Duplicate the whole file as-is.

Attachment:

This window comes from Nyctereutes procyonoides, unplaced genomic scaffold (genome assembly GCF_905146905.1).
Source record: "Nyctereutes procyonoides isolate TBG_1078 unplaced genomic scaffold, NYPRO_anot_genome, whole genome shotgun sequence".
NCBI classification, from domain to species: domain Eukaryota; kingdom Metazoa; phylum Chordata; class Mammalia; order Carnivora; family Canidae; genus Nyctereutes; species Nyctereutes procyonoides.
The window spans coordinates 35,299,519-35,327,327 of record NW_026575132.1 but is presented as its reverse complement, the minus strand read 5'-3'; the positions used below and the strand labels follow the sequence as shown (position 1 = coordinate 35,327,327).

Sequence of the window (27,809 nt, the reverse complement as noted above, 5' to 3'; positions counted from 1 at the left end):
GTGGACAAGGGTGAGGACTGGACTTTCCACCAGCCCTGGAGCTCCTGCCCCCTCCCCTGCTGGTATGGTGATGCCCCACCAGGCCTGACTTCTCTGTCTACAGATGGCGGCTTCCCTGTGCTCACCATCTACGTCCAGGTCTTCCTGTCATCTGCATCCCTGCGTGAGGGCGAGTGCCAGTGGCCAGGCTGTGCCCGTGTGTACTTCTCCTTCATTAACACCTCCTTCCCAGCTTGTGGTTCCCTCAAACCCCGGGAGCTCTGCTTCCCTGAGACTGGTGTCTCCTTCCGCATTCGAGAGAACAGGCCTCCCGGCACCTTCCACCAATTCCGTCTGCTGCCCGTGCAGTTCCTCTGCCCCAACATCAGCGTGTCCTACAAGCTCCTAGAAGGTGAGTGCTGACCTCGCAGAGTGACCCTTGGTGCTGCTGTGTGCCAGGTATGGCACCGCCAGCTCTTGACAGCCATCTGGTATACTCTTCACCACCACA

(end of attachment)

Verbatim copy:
This window comes from Nyctereutes procyonoides, unplaced genomic scaffold (genome assembly GCF_905146905.1).
Source record: "Nyctereutes procyonoides isolate TBG_1078 unplaced genomic scaffold, NYPRO_anot_genome, whole genome shotgun sequence".
NCBI classification, from domain to species: domain Eukaryota; kingdom Metazoa; phylum Chordata; class Mammalia; order Carnivora; family Canidae; genus Nyctereutes; species Nyctereutes procyonoides.
The window spans coordinates 35,299,519-35,327,327 of record NW_026575132.1 but is presented as its reverse complement, the minus strand read 5'-3'; the positions used below and the strand labels follow the sequence as shown (position 1 = coordinate 35,327,327).

Sequence of the window (27,809 nt, the reverse complement as noted above, 5' to 3'; positions counted from 1 at the left end):
GTGGACAAGGGTGAGGACTGGACTTTCCACCAGCCCTGGAGCTCCTGCCCCCTCCCCTGCTGGTATGGTGATGCCCCACCAGGCCTGACTTCTCTGTCTACAGATGGCGGCTTCCCTGTGCTCACCATCTACGTCCAGGTCTTCCTGTCATCTGCATCCCTGCGTGAGGGCGAGTGCCAGTGGCCAGGCTGTGCCCGTGTGTACTTCTCCTTCATTAACACCTCCTTCCCAGCTTGTGGTTCCCTCAAACCCCGGGAGCTCTGCTTCCCTGAGACTGGTGTCTCCTTCCGCATTCGAGAGAACAGGCCTCCCGGCACCTTCCACCAATTCCGTCTGCTGCCCGTGCAGTTCCTCTGCCCCAACATCAGCGTGTCCTACAAGCTCCTAGAAGGTGAGTGCTGACCTCGCAGAGTGACCCTTGGTGCTGCTGTGTGCCAGGTATGGCACCGCCAGCTCTTGACAGCCATCTGGTATACTCTTCACCACCACA